Strengthening the Plan's sustainability
Adapting Québec Pension Plan benefits
The following measures concern retirement, disability and survivors' benefits under the Plan. They take into account the socioeconomic and demographic changes that affect the Plan as well as the observations on retirement in Québec.
Due to increasing life expectancy and the importance of keeping experienced workers employed, it has been proposed to explore:
- raising the minimum eligibility age for early retirement under the Plan.
Currently, the minimum age is 60. By raising that age, experienced workers would be encouraged to stay in the labour market longer, and the retirement incomes of future generations of retirees would be improved. It is also possible that there would be more Plan contributors aged 60 or over, which could help stabilize contributions.
Since workers over 60 are now in better health and work conditions have improved, it has become important to keep them working as long as possible. It has therefore been proposed:
- to simplify and standardize disability benefits as of the minimum age of eligibility for a retirement pension.
For disabled persons aged 60 to 64, the Plan provides for three types of disability, each with its own eligibility requirements:
- total disability
- flexible disability
- disability occurring after retirement pension payments begin (additional amount for disability).
For example, a person aged 62 who is unable to carry his or her former employment due to health problems, but who is able to do other work, is not covered for the disability if he or she has been receiving a retirement pension for more than six months. To simplify and standardize disability protection as of the minimum age of eligibility for a retirement pension, the proposed measure would implement uniform coverage in the event of disability for persons aged 60 to 64 and would broaden the coverage by offering it to both workers and retirees who continue to work. In our example, should the measure be implemented, the person could receive the additional amount for disability.
Since the number of households with two employment incomes is growing and the number of women in the labour market is continuing to increase, it has been proposed:
- to modernize the fixed portions of the surviving spouse's pension.
The surviving spouses' pension is made up of a fixed portion and a variable portion that is calculated based on the earnings recorded under the deceased spouse's name. The fixed portion varies, in particular, according to the age of the surviving spouse and increases, sometimes greatly, at age 45. To take into account the increasing number of women in the labour market and social changes, the fixed portions would vary according to the beneficiary's age when payment of the pension begins and be adjusted according to the inflation rate throughout the payment period. Therefore, when one spouse dies:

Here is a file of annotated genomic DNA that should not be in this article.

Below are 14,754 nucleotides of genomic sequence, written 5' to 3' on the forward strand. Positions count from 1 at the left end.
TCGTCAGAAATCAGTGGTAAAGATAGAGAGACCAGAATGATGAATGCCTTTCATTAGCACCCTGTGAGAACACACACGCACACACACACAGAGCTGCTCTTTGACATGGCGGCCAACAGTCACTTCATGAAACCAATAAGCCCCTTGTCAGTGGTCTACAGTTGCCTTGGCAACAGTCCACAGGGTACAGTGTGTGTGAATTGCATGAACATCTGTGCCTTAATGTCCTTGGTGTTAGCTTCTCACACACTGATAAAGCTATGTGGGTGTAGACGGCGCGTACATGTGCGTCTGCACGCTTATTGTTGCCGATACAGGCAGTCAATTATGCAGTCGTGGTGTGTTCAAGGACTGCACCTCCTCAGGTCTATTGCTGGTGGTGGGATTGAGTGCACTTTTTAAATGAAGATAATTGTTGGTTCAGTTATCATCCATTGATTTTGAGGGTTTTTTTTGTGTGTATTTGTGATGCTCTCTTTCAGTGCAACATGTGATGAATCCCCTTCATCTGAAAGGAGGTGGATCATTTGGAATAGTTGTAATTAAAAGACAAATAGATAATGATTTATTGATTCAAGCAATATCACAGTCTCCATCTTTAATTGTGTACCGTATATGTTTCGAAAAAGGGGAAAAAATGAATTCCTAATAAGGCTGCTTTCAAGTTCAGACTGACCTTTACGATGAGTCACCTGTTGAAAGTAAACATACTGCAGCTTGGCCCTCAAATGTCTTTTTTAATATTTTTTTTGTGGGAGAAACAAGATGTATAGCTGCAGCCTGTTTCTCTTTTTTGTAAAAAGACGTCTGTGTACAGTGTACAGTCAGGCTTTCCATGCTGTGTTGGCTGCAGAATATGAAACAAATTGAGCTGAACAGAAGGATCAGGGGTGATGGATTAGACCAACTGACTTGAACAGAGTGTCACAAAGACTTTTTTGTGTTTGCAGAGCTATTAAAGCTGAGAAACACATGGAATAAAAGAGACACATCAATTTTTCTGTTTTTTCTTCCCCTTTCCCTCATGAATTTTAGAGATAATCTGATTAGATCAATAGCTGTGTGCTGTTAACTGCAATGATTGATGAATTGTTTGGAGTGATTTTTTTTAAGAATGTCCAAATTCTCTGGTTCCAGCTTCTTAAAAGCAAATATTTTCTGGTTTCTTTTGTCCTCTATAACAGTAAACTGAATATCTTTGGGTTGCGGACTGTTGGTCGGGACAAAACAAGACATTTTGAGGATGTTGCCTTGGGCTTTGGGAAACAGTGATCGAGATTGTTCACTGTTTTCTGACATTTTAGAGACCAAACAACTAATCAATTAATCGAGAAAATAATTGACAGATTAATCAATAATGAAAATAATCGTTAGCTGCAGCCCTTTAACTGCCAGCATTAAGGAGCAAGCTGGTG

- the surviving spouse under the age of 45 with no dependent children would receive $121 (in 2016)
- the surviving spouse under the age of 45 with dependent children would receive $438 (in 2016)
- the surviving spouse aged 45 or older would receive $438 (in 2016).
- revise the maximum combined pension (retirement pension and surviving spouse's pension).
The maximum amount would be calculated differently for a person receiving a retirement pension and a surviving spouse's pension at the same time (combined pension). The amount would continue to be established based on the age of the surviving spouse's pension beneficiary when he or she begins receiving a retirement pension, with age 65 as the cut-off. The amount would be subsequently indexed to inflation. The maximum amount of the combined pension would be between $699 and $1092 (in 2016) for future surviving spouse's pension beneficiaries.
The effects of the measures on the steady-state contribution rate
The steady-state contribution rate makes it possible to ensure stable Plan funding on a long-term basis. This rate is the contribution rate that would need to be applied in future years to maintain the ratio of the reserve to yearly cash outflows on a long-term basis. With the proposed measures concerning benefits under the Plan, the steady-state contribution rate would remain essentially the same at 10.87%.
Ensuring a stable and sustainable contribution rate
Since the Plan was first set up, its funding has been reviewed several times, which has led to a progressive increase in the contribution rate. In order to stabilize Plan funding and to protect the competitiveness of companies in Québec, the measures below have been proposed.
Guarantee full funding of proposed improvements to the Plan
This measure is based on the recommendations in the report entitled Innovating for a Sustainable Retirement System (the D'Amours report). While protecting intergenerational fairness, the Plan enhancements would be funded as much as possible by the people who will benefit from them. This measure would also help maintain stable Plan funding.
Introduce a longevity factor
Since the Plan first came into effect in 1966, life expectancy at age 65 has increased 1.5 months per year. From 1996 to 2013, it rose from 16 to 22 years for women and from 13 to 19 years for men. Due to that increase, the length of the benefits payment period has exceeded projections. A longevity factor would ensure that the retirement pensions of new beneficiaries would be adjusted in accordance with life expectancy. Out of concern for intergenerational fairness, the Plan costs related to the increase would not be borne solely by future generations of contributors.
Index pensions to inflation in Québec
To further stabilize the Plan's contribution rate, pensions could be indexed to the consumer price index (CPI) for Québec instead of the consumer price index (CPI) for Canada.